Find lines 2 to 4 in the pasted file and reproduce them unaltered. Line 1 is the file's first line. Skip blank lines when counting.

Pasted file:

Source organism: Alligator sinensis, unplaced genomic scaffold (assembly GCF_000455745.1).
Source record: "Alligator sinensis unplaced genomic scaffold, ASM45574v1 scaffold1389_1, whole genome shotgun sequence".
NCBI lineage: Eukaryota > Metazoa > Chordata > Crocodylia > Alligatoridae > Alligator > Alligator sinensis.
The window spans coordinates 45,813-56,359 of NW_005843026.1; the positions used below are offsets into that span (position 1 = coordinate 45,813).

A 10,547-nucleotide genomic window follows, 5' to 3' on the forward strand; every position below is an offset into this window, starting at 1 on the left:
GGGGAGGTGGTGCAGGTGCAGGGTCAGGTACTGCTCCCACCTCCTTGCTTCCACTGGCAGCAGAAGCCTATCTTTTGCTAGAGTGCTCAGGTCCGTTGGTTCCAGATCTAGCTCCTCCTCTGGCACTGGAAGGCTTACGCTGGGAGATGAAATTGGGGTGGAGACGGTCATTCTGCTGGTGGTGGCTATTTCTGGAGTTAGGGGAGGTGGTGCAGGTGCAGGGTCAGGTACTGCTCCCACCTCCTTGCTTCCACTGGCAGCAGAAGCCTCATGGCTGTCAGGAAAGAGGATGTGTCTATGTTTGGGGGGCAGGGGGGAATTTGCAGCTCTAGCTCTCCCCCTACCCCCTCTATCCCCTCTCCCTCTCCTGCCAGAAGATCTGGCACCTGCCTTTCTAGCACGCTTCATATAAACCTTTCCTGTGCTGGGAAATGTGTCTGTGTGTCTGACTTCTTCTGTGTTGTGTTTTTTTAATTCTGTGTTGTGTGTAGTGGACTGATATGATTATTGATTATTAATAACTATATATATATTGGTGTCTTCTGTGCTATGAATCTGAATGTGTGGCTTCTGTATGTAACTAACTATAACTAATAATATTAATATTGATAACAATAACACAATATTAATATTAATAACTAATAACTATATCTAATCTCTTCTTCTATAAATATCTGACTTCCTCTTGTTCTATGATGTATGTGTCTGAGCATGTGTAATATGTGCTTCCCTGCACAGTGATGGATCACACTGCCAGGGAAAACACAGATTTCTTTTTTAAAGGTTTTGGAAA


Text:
Source record: "Alligator sinensis unplaced genomic scaffold, ASM45574v1 scaffold1389_1, whole genome shotgun sequence".
NCBI lineage: Eukaryota > Metazoa > Chordata > Crocodylia > Alligatoridae > Alligator > Alligator sinensis.
The window spans coordinates 45,813-56,359 of NW_005843026.1; the positions used below are offsets into that span (position 1 = coordinate 45,813).